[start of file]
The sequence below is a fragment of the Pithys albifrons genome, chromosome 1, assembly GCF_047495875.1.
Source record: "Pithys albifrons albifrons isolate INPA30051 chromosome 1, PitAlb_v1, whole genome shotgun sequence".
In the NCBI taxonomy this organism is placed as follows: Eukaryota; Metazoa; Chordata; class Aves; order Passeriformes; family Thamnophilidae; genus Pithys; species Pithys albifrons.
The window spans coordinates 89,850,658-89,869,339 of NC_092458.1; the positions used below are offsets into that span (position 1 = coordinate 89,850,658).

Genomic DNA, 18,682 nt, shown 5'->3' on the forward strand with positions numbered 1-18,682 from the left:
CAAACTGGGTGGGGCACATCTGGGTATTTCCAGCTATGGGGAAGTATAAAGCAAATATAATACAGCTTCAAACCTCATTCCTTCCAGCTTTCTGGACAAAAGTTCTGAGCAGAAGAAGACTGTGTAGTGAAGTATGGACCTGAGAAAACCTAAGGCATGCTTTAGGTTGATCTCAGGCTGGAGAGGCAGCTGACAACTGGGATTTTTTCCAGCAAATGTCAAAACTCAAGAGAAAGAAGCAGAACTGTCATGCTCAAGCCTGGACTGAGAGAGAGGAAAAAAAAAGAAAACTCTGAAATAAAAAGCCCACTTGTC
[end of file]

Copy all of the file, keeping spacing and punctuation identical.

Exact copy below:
The sequence below is a fragment of the Pithys albifrons genome, chromosome 1, assembly GCF_047495875.1.
Source record: "Pithys albifrons albifrons isolate INPA30051 chromosome 1, PitAlb_v1, whole genome shotgun sequence".
In the NCBI taxonomy this organism is placed as follows: Eukaryota; Metazoa; Chordata; class Aves; order Passeriformes; family Thamnophilidae; genus Pithys; species Pithys albifrons.
The window spans coordinates 89,850,658-89,869,339 of NC_092458.1; the positions used below are offsets into that span (position 1 = coordinate 89,850,658).

Genomic DNA, 18,682 nt, shown 5'->3' on the forward strand with positions numbered 1-18,682 from the left:
CAAACTGGGTGGGGCACATCTGGGTATTTCCAGCTATGGGGAAGTATAAAGCAAATATAATACAGCTTCAAACCTCATTCCTTCCAGCTTTCTGGACAAAAGTTCTGAGCAGAAGAAGACTGTGTAGTGAAGTATGGACCTGAGAAAACCTAAGGCATGCTTTAGGTTGATCTCAGGCTGGAGAGGCAGCTGACAACTGGGATTTTTTCCAGCAAATGTCAAAACTCAAGAGAAAGAAGCAGAACTGTCATGCTCAAGCCTGGACTGAGAGAGAGGAAAAAAAAAGAAAACTCTGAAATAAAAAGCCCACTTGTC